LORD  BYRON  and  his  TIMES
Documents Biography Criticism

Memoirs of the Affairs of Greece
Chapter III

Chapter I
Chapter II
‣ Chapter III
Chapter IV
Chapter V
Chapter VI
Chapter VII
Chapter VIII
Chapter IX
Chapter X
Chapter XI
Chapter XII
Chapter XIII
Chapter XIV
Chapter XV
Chapter XVI
Chapter XVII
Chapter XVIII
Chapter XIX
Chapter XX
Chapter XXI
Chapter XXII
Chapter XXIII
Chapter XXIV
Chapter XXV
Chapter XXVI
Chapter XXVII
Chapter XXVIII
Chapter XXIX
Chapter XXX
Chapter XXXI
Chapter XXXII
Chapter XXXIII
Chapter XXXIV
Chapter XXXV
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The author goes to Mesolonghi—Caraiscachi, a Greek chief—Secret understanding between the Turks and the Albanians—Customs at funerals—Ithaca—Hostility of Sir T. Maitland and British agents to the Greeks—Honourable exception afforded by Colonel Napier—Turkish brig attacked by the Greeks—Great sums of money on board—The crew saved.

On the 8th of December I left Argostoli for Mesolonghi, accompanied by Caraiscachi, who, regardless of the state of his health, and the danger to which he exposed it by undertaking so long and so fatiguing a journey, at the very worst period, too, of the rainy season, could no longer control his impatience of revenge; having just heard of the numerous persecutions his rival Rangos had inflicted on his adherents in the province of Agrapha. He vented the bitterest rage against the Greek government, by which his adversary had been authorised to dispossess him of a province, he considered as his legitimate conquest; as he had driven out the Turks who occupied it, long before the above power existed, with no other aid than the valour of his own followers. The chief complaint, which the government had to allege against him, and in fact against every capitano of the provinces on the borders, was their treacherous conduct towards their own countrymen, and the friendly footing on which they stood with the enemy, the Albanians. These two races of Turks having, from their youth upwards, lived in the closest intimacy, had become familiar with each other’s habits and language, and were enemies only in appearance. A tacit agreement existed between them not to oppose one another’s depredations; and in several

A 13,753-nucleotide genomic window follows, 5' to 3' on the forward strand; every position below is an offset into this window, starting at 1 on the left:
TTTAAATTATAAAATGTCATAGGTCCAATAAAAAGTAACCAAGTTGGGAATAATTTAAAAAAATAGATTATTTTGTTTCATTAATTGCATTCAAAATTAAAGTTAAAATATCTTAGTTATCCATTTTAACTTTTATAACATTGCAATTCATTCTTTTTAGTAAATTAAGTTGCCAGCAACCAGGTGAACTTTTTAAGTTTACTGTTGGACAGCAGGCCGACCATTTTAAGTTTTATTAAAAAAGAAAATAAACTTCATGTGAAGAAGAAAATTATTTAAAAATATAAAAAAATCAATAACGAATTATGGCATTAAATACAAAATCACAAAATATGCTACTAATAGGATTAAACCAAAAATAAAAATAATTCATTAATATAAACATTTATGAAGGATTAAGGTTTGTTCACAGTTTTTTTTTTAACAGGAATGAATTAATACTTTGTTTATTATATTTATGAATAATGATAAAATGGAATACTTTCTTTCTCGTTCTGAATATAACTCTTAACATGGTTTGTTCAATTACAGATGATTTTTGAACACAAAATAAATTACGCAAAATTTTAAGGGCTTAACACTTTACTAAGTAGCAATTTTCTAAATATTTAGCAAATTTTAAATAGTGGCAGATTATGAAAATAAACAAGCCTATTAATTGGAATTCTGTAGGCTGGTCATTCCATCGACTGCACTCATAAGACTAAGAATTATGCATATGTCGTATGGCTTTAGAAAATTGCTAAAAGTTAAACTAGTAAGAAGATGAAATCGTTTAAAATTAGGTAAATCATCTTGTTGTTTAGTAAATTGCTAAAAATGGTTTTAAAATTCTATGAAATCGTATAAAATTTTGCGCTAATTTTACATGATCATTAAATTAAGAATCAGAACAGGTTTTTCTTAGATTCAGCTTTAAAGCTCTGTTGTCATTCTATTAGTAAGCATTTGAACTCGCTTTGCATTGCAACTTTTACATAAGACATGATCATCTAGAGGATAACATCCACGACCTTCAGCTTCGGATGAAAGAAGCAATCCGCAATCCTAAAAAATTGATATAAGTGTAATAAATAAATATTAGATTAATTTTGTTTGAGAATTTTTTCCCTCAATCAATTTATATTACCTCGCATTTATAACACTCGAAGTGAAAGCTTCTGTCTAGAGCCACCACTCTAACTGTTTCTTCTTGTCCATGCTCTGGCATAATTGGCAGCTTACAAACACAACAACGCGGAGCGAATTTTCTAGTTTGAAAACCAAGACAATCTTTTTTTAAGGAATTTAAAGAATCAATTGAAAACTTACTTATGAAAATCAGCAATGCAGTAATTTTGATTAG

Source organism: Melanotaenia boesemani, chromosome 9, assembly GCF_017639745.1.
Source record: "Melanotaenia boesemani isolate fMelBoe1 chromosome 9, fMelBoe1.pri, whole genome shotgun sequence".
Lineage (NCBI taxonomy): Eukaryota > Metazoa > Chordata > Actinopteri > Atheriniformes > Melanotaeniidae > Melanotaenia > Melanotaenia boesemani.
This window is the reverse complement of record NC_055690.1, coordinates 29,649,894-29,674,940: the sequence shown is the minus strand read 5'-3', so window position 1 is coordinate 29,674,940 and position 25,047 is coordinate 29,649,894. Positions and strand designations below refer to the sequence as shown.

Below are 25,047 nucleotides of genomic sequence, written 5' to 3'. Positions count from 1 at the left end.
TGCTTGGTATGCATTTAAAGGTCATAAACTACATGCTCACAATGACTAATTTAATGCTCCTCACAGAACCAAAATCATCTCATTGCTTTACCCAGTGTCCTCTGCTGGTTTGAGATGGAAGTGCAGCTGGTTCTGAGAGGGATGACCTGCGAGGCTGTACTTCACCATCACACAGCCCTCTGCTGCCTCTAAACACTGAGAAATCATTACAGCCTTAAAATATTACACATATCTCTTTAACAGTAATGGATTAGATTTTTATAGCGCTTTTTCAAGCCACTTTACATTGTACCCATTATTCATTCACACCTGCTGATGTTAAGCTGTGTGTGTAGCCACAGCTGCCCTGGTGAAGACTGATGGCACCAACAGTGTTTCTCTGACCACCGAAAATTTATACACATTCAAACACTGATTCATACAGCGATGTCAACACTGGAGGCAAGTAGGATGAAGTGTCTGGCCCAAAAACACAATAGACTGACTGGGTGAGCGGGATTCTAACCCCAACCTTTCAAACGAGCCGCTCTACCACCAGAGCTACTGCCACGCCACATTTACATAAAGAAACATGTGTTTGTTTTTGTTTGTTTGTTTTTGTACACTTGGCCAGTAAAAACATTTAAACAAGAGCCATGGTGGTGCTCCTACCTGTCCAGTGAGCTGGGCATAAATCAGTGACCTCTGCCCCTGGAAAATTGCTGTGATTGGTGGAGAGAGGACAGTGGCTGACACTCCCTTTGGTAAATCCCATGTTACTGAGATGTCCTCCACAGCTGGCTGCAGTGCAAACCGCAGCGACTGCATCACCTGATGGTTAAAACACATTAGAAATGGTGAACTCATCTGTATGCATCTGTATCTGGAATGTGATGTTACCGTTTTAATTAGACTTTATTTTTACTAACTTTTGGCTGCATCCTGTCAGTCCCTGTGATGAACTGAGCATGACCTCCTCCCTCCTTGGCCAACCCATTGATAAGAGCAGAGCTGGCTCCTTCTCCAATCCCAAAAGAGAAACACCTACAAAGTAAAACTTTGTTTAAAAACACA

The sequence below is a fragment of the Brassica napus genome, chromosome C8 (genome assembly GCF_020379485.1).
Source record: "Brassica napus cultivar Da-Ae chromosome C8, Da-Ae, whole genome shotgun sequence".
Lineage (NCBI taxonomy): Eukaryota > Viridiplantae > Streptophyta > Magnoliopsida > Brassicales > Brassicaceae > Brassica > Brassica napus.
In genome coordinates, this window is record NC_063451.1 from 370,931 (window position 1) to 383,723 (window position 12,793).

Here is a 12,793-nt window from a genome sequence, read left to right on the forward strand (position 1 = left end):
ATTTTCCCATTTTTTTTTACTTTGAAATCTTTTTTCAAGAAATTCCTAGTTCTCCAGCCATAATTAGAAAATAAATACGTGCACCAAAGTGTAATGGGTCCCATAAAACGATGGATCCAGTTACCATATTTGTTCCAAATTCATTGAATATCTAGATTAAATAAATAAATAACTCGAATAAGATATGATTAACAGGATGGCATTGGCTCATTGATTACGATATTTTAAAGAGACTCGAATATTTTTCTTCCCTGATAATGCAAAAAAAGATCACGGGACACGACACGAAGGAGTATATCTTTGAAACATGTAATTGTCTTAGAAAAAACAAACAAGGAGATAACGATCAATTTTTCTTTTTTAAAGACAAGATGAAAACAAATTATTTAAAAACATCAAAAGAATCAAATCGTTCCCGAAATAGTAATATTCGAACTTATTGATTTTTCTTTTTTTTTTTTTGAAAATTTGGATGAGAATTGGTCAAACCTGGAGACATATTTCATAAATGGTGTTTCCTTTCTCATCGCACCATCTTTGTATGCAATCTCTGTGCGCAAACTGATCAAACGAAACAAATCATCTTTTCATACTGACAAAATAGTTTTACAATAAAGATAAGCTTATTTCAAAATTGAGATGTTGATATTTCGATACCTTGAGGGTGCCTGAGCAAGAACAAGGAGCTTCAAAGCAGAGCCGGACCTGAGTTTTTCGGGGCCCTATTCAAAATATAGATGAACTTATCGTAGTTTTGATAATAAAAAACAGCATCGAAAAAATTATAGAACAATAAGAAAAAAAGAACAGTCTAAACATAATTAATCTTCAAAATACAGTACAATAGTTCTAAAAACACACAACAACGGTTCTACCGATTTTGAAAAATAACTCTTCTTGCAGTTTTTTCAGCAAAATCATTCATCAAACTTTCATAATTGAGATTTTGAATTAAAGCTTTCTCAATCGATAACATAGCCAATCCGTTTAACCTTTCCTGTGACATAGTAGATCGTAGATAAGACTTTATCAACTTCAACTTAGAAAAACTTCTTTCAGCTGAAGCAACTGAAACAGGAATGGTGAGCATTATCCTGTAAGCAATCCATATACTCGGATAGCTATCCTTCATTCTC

instances they even protected their respective properties, and gave proofs of attachment, that made them forgetful of the duties, they owed both to their nation and their religion. As one instance of this, out of many others, might be mentioned the intimate friendship, which reigned between the Governor of Prevesa, Bekir Giocadore, and
Zonga, capitani of the district of Xeromero. Whenever the Albanian wished to preserve his flocks from the rapacity of the troops encamped in the neighbourhood of Prevesa, he sent them to his friend, who never failed to receive and punctually to return them; and when the slightest apprehension of an invasion of Acarnania prevailed, Zonga placed, in the same manner, all his cattle in safety, by sending them to Vonitza, where they continued to graze undisturbed till the danger was over. Andrea Isco, Stornari, Liacata, Frankala, &c. had sold their patriotism to the enemy; so that whenever his armies prepared to invade continental Greece, or to retire after an invasion, the passes were constantly left open; and they were, for this reason, ironically denominated, by the soldiers, Dervendjees. By these acts of treachery they brought incalculable evils on their countrymen, who trusted to the fair promises they made, and which they never failed to violate.